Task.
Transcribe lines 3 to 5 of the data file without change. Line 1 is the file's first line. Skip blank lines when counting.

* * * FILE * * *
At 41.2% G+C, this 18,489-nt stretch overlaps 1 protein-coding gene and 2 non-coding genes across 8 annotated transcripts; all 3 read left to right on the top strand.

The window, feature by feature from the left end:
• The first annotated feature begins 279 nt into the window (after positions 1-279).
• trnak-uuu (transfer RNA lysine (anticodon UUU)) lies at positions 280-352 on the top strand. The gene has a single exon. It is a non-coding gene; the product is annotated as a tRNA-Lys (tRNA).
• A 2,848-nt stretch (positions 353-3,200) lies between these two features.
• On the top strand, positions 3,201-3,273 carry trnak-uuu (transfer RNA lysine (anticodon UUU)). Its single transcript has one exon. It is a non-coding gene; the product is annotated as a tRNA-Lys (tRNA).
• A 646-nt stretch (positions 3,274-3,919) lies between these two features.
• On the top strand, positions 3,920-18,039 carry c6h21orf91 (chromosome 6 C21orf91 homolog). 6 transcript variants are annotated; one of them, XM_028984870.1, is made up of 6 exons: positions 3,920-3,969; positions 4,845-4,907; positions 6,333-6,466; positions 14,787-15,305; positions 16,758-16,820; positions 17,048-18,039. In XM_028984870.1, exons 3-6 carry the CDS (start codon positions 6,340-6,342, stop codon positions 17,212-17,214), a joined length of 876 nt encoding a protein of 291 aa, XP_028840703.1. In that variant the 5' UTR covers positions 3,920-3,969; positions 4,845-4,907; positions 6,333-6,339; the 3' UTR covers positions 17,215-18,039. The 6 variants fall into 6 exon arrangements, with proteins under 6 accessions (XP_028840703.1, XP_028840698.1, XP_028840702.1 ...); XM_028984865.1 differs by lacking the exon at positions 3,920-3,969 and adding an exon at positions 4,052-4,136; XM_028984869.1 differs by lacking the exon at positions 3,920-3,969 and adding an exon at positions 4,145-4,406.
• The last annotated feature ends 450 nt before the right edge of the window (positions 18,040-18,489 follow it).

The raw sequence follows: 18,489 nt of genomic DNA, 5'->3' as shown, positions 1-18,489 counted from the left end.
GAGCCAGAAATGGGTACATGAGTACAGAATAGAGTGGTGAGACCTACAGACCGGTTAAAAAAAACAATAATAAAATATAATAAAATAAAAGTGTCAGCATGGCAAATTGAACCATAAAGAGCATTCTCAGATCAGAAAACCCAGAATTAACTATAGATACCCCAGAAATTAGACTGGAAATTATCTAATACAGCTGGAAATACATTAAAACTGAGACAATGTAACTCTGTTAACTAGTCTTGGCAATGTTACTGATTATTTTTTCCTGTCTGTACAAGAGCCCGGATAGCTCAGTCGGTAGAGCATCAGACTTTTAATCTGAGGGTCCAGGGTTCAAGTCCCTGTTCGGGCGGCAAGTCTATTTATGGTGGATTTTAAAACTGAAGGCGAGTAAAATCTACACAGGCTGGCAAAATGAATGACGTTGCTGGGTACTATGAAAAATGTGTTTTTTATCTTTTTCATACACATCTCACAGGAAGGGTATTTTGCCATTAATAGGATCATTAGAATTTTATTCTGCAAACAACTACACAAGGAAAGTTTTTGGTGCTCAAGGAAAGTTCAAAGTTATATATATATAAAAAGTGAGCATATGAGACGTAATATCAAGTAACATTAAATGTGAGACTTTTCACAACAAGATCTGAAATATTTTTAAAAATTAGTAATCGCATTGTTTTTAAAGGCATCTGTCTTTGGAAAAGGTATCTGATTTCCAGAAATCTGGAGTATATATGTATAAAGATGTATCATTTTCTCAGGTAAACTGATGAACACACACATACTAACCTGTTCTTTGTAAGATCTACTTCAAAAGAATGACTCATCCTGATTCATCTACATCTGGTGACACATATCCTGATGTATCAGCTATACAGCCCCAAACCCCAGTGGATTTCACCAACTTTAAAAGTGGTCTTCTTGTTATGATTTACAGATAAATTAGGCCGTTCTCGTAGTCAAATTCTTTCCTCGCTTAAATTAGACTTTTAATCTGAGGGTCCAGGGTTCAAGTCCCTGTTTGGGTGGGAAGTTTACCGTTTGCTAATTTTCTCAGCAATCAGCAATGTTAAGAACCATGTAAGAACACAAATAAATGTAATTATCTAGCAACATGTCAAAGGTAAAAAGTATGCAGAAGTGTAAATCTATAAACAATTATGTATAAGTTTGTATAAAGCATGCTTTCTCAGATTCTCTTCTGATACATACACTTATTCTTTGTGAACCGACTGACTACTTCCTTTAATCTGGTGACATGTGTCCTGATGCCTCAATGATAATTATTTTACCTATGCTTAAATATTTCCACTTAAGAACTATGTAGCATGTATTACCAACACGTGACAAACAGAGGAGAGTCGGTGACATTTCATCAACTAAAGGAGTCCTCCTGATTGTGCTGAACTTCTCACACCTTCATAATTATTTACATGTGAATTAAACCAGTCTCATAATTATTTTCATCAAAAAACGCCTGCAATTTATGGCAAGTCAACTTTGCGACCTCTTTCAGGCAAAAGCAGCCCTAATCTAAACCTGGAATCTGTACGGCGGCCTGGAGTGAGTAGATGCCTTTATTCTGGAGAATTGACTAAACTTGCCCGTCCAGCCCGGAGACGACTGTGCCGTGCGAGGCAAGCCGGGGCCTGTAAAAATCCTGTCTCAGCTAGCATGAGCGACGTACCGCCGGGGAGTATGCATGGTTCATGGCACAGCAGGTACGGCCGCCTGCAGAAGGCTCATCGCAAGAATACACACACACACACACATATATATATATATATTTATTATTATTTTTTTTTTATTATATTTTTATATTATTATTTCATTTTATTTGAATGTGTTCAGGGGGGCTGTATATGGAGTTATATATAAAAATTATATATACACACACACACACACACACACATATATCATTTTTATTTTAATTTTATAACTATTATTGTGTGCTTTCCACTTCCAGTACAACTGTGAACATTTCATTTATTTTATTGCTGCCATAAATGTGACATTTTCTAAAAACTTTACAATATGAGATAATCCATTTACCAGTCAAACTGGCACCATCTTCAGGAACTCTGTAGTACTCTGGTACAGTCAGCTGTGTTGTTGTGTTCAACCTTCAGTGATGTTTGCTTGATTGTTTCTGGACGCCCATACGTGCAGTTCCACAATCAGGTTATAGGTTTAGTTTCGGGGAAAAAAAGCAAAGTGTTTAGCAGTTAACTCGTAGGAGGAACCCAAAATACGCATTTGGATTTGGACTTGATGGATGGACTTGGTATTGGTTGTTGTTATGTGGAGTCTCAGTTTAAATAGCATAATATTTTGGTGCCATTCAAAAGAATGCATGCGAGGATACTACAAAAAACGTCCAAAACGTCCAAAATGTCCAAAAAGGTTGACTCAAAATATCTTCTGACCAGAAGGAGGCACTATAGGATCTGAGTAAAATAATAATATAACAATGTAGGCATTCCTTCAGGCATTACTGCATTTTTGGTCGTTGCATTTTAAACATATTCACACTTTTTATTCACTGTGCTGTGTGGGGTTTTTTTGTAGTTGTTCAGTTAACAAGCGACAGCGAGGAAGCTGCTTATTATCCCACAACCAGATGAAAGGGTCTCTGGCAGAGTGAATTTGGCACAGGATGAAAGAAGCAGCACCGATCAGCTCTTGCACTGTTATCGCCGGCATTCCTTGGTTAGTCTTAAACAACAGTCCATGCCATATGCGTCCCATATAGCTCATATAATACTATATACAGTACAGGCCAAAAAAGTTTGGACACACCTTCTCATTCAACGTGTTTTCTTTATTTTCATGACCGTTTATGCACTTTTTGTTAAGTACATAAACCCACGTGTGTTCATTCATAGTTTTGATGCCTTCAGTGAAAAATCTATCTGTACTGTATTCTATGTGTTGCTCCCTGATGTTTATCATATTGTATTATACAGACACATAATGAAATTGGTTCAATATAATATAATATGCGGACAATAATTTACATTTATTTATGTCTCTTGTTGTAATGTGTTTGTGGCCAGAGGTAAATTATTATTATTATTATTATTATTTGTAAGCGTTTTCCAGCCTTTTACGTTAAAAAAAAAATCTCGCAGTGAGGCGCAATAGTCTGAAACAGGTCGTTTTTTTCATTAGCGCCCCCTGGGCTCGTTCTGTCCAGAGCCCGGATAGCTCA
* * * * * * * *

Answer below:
• The first annotated feature begins 279 nt into the window (after positions 1-279).
• trnak-uuu (transfer RNA lysine (anticodon UUU)) lies at positions 280-352 on the top strand. The gene has a single exon. It is a non-coding gene; the product is annotated as a tRNA-Lys (tRNA).
• A 2,848-nt stretch (positions 353-3,200) lies between these two features.